The accused killer in an Internet romance gone wrong, Theodore Manning, took the witness stand this morning in the Richland County courthouse and blamed one of his other girlfriends for coming up with the idea to stuff Nikki McPhatter’s body in a car trunk and burn the car and body up in rural Fairfield County.
“She told me to lift her feet and help her put Nikki’s body in the car,” Manning, 31, testified.
Girlfriend Kendra Goodman also had the idea to loot McPhatter’s bank accounts by using her ATM cards at a Columbia Wachovia ATM after the body was disposed of, said Manning, who worked at Westinghouse on Bluff Road near his house.
Goodman, one of six girl friends in Manning’s life in May 2009 when McPhatter was killed, originally wanted to take McPhatter’s car for herself before coming up with the idea to burn it, Manning said.
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“She said it was such a pretty car and she wanted to keep it,” Manning testified.
Throughout his almost two hours under questioning by his lawyer, Luke Shealey, Manning portrayed McPhatter as a crazed, possessive women who flew into hysterics and attacked him in his house on May 6, 2009, after he told her he didn’t want a “serious” relationship.
She brandished his .380 caliber pistol at him, but even though he wrested it away from her, she kept coming at him, and that’s when the gun discharged, Manning said. An autopsy showed McPhatter had been shot in the back of the head.
At the time, he didn’t even know she had been shot, Manning testified. Once he realized that, he called Goodman, who quickly persuaded him to dispose of the body and rob her bank accounts, he testified.
Goodman, who testified last week, is a key prosecution witness. She told the jury Manning orchestrated getting rid of the body.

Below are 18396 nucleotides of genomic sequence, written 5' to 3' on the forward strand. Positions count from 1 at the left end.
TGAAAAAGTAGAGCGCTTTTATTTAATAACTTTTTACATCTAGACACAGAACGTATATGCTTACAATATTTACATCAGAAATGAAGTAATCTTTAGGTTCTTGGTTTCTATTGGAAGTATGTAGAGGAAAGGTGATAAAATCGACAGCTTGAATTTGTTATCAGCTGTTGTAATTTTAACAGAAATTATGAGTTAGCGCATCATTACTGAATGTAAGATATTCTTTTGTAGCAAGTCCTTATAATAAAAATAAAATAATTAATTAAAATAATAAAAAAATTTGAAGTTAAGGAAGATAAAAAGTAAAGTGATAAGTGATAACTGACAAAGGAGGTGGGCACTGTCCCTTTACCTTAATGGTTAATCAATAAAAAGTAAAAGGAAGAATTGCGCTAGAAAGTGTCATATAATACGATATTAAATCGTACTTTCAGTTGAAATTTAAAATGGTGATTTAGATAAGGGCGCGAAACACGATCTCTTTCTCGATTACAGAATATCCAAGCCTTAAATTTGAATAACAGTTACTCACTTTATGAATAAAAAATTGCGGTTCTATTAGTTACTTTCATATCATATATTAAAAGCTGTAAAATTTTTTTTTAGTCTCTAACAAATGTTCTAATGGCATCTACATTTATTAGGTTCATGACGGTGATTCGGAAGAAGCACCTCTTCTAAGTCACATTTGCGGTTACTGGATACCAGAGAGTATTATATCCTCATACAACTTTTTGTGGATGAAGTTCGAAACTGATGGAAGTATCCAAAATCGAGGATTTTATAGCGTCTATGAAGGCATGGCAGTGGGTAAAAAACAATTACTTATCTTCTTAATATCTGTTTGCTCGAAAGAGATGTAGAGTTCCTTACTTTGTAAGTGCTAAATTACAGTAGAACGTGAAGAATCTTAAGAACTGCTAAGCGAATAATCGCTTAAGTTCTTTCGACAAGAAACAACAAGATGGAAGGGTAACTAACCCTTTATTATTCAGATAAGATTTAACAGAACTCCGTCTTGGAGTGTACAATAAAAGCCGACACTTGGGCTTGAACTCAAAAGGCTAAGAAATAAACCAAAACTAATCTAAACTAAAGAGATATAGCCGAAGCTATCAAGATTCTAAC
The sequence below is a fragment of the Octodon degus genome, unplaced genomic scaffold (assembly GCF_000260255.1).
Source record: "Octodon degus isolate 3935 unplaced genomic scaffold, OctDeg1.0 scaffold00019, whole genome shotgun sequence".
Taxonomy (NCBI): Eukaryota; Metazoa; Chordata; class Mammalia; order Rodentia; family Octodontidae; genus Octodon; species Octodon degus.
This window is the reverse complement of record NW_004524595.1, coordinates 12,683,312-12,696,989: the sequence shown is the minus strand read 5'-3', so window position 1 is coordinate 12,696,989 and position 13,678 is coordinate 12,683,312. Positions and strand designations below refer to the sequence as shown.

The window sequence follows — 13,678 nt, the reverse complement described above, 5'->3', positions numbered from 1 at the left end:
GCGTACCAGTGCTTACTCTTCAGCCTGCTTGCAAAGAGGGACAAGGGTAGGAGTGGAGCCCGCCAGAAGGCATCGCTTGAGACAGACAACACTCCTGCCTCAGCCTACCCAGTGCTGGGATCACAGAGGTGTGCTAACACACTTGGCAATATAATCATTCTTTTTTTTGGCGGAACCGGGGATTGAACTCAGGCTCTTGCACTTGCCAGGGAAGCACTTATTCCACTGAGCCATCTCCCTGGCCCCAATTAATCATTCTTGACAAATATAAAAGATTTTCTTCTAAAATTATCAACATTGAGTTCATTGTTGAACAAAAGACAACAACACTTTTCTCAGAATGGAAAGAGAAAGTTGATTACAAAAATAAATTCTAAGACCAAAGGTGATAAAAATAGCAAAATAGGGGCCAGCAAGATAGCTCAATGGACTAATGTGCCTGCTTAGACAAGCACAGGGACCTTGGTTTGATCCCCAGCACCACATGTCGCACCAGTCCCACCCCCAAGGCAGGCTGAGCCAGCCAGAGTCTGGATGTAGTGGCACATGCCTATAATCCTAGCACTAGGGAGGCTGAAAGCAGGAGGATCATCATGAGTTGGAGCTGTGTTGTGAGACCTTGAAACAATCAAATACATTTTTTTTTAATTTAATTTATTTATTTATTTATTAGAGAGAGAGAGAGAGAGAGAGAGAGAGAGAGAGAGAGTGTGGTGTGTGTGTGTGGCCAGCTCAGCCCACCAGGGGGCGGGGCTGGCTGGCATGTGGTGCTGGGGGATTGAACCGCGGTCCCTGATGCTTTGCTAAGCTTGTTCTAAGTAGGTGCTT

McPhatter, who worked for an airline in Charlotte, met Manning in February 2009 through the Internet dating site, Tagged.com, Manning testified.
After she went missing in early May 2009, her friends and family searched frantically for her for several weeks until her badly burned body was found in late May in Fairfield County.
Fifth Circuit Solicitor Barney Giese’s cross-examination of Manning today went into the early afternoon.
How, asked Giese, could Manning -- who had admitted having relationships with six women simultaneously without any of them knowing about the others -- let himself be manipulated by Goodman into a plot to burn and dispose of McPhatter’s body?
In reply, Manning told the court he was so shaken by shooting and killing McPhatter, he hardly knew what he was doing.
Manning is charged with murder, a crime that carries a penalty of from 30 years to life in prison. There is no parole or early release for murder.
Giese rejected attempts by the defense to plea bargain and is seeking a life without parole sentence. Manning’s lawyers, from the 5th Circuit public defender’s office, are seeking to have the judge charge the jury with manslaughter, which carries a far lesser penalty.